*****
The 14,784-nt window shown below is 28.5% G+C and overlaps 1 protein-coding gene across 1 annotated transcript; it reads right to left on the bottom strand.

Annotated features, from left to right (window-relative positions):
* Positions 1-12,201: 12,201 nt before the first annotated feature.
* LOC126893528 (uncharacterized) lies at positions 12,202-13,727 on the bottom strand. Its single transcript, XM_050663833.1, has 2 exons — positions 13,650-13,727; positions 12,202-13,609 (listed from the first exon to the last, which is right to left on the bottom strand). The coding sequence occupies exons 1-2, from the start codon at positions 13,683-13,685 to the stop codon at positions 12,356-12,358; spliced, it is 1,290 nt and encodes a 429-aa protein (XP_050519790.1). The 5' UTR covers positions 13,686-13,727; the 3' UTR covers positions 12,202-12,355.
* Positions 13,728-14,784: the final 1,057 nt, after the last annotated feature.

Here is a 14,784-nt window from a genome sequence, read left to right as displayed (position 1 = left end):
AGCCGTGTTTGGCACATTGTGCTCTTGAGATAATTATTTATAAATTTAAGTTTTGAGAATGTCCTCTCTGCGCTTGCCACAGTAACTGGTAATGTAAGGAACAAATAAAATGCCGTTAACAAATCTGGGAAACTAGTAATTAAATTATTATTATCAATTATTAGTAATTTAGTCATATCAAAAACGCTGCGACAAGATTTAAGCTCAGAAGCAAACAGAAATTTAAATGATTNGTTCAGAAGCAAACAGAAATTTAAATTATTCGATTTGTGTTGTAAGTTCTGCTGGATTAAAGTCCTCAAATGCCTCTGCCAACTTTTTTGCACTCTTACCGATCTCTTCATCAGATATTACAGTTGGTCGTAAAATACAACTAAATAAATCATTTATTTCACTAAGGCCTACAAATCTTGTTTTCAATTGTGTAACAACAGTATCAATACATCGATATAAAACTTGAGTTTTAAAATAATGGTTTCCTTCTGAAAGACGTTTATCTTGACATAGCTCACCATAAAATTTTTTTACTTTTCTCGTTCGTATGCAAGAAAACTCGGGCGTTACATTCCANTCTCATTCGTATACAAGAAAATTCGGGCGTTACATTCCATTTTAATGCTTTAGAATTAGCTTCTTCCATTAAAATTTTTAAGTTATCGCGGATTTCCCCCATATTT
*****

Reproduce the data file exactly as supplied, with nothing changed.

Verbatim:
The 14,784-nt window shown below is 28.5% G+C and overlaps 1 protein-coding gene across 1 annotated transcript; it reads right to left on the bottom strand.

Annotated features, from left to right (window-relative positions):
* Positions 1-12,201: 12,201 nt before the first annotated feature.
* LOC126893528 (uncharacterized) lies at positions 12,202-13,727 on the bottom strand. Its single transcript, XM_050663833.1, has 2 exons — positions 13,650-13,727; positions 12,202-13,609 (listed from the first exon to the last, which is right to left on the bottom strand). The coding sequence occupies exons 1-2, from the start codon at positions 13,683-13,685 to the stop codon at positions 12,356-12,358; spliced, it is 1,290 nt and encodes a 429-aa protein (XP_050519790.1). The 5' UTR covers positions 13,686-13,727; the 3' UTR covers positions 12,202-12,355.
* Positions 13,728-14,784: the final 1,057 nt, after the last annotated feature.

Here is a 14,784-nt window from a genome sequence, read left to right as displayed (position 1 = left end):
AGCCGTGTTTGGCACATTGTGCTCTTGAGATAATTATTTATAAATTTAAGTTTTGAGAATGTCCTCTCTGCGCTTGCCACAGTAACTGGTAATGTAAGGAACAAATAAAATGCCGTTAACAAATCTGGGAAACTAGTAATTAAATTATTATTATCAATTATTAGTAATTTAGTCATATCAAAAACGCTGCGACAAGATTTAAGCTCAGAAGCAAACAGAAATTTAAATGATTNGTTCAGAAGCAAACAGAAATTTAAATTATTCGATTTGTGTTGTAAGTTCTGCTGGATTAAAGTCCTCAAATGCCTCTGCCAACTTTTTTGCACTCTTACCGATCTCTTCATCAGATATTACAGTTGGTCGTAAAATACAACTAAATAAATCATTTATTTCACTAAGGCCTACAAATCTTGTTTTCAATTGTGTAACAACAGTATCAATACATCGATATAAAACTTGAGTTTTAAAATAATGGTTTCCTTCTGAAAGACGTTTATCTTGACATAGCTCACCATAAAATTTTTTTACTTTTCTCGTTCGTATGCAAGAAAACTCGGGCGTTACATTCCANTCTCATTCGTATACAAGAAAATTCGGGCGTTACATTCCATTTTAATGCTTTAGAATTAGCTTCTTCCATTAAAATTTTTAAGTTATCGCGGATTTCCCCCATATTT